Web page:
She must of come in drunk, or at least that's what I was told. It was almost 3am, last call, and I was sitting in my typically under-sized manager's office in a big restaurant on a lake in the back of a quaint mall in Weston Florida when my bartender Brian, a clean cut kid who was studying to be a landscape architect, stuck his nose in to interrupt my number crunching.
"Coach," he said, he always called me coach, "A woman just came in with Deirdre and Travis and they must have come from a party or something cause they're pretty stewed and I don't want to serve them."
I looked up at him over my reading glasses, "Good, then don't." I replied.
"Yeah," he said, "I'm not gonna. Thing is they're making a big deal out of it and demanding to see you....You know Travis...."
I took a deep sigh, it was the end of a fifteen hour shift and what I needed was sleep not ball breaking from a an affluent red neck dirt bag with a loud mouth and a sense of entitlement (Travis was a regular). I heaved myself off the small desk chair and followed Brian out into the empty kitchen and through the dark dining room up to the dimly lit lounge. The bar sat inside but with big patio doors wide open to treat the guests to a view of the big lake out back and the breezes blowing off the water. There were only a half dozen or so customers left and three of them were the drunken and unwelcome trio; they were perched on stools by the service bar Deirdre and the unknown woman engaged in close tipsy conversation and even sitting down I could tell they would be unsteady on their feet. Travis sat a little off from them seemingly engaged in an enamored stare down with a bottle of whisky just beyond his reach.
Brian was a few feet ahead of me and when he stepped behind the counter Travis glared at him like a spoiled baby and demanded; "Well?"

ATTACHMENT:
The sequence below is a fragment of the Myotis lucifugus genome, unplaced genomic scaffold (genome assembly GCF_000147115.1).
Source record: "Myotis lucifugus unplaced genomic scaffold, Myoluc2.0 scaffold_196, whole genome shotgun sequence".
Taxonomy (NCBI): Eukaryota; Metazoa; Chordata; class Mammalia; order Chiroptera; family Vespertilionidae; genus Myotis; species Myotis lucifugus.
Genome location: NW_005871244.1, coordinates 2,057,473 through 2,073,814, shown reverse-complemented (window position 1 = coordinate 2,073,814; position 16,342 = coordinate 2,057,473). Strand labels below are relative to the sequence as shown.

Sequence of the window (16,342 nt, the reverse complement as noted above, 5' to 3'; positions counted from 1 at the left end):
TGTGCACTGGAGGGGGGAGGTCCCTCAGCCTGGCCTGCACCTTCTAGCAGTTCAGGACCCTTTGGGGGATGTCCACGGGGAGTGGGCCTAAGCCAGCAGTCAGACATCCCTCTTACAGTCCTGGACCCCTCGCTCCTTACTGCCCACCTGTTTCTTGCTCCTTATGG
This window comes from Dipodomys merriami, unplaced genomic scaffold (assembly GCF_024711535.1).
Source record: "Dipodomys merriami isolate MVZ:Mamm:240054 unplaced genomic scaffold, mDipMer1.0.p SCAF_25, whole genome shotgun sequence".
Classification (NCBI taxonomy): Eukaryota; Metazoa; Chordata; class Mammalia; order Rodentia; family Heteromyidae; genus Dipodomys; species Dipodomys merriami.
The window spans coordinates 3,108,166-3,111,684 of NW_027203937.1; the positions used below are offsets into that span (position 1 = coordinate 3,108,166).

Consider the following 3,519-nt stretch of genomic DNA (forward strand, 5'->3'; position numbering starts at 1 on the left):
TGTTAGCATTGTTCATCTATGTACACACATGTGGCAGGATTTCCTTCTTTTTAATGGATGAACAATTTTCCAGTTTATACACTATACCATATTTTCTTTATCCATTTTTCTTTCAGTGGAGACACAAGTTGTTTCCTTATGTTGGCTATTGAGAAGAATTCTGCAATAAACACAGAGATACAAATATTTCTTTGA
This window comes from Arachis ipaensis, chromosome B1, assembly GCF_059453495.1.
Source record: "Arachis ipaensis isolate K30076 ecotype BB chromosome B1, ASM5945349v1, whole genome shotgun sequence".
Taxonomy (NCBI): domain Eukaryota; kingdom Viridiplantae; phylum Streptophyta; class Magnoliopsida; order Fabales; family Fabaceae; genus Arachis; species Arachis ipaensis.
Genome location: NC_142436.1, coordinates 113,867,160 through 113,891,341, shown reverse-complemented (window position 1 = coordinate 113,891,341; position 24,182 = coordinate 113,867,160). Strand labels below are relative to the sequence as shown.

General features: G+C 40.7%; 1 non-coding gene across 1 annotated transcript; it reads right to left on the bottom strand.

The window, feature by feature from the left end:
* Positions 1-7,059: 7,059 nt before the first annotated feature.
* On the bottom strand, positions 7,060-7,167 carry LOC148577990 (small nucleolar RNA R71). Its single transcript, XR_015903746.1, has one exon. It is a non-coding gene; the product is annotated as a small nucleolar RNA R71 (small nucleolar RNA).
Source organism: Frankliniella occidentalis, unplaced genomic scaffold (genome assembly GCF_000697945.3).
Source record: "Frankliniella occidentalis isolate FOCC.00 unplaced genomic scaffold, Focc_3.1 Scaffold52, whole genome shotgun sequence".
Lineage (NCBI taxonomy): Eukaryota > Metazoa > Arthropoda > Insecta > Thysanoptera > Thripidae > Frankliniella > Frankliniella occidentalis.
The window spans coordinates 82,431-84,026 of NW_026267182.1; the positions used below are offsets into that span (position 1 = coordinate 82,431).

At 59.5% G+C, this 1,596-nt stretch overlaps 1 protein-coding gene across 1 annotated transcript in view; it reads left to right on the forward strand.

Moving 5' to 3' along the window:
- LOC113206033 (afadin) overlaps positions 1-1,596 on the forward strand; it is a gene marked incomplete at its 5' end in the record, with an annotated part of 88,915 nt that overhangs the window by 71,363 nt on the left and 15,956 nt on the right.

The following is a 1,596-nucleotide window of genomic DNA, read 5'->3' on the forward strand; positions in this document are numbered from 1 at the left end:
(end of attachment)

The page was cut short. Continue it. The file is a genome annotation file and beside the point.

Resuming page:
Brian turned his back deliberately on the guy and jerked his thumb over his shoulder back at me before moving off down the bar to cash out the other three customers.
Travis turned the full heat of his wrathful stare onto me, "Well?" He spluttered.
"Well, what?" I responded tersely having long before reached the age where I'd lost my tolerance for people like Travis.
"Well, what about a round here for last call?"
"Last call was ten minutes before you walked in." I answered.
"Really?" I said, "Do we have to go through this dance, Travis?"
Travis looked at his watch, "It's two forty five, last call is at three am."
"I'm the general manager and last call is when I say it is, at least last I checked."
"Yeah, buddy we'll see if you're still the general manager when you check tomorrow after I talk to Tim. The money I spend in here...." Tim was the owner and he would stop in for a drink about once a month and when ever he did Travis, who was at the bar every day would chat him up. Travis was one of your typical regulars one of God's special creatures. The type who thinks he deserves everything for free and an ass kissing with his peanuts.
I gave him a sour look, "What ever you gotta do, buddy," I replied, "What ever you gotta do."
Brian handed me his drawer which I took it in the back to count, then I returned to lock up. When I got there the place was empty except for Brian and the un-known woman.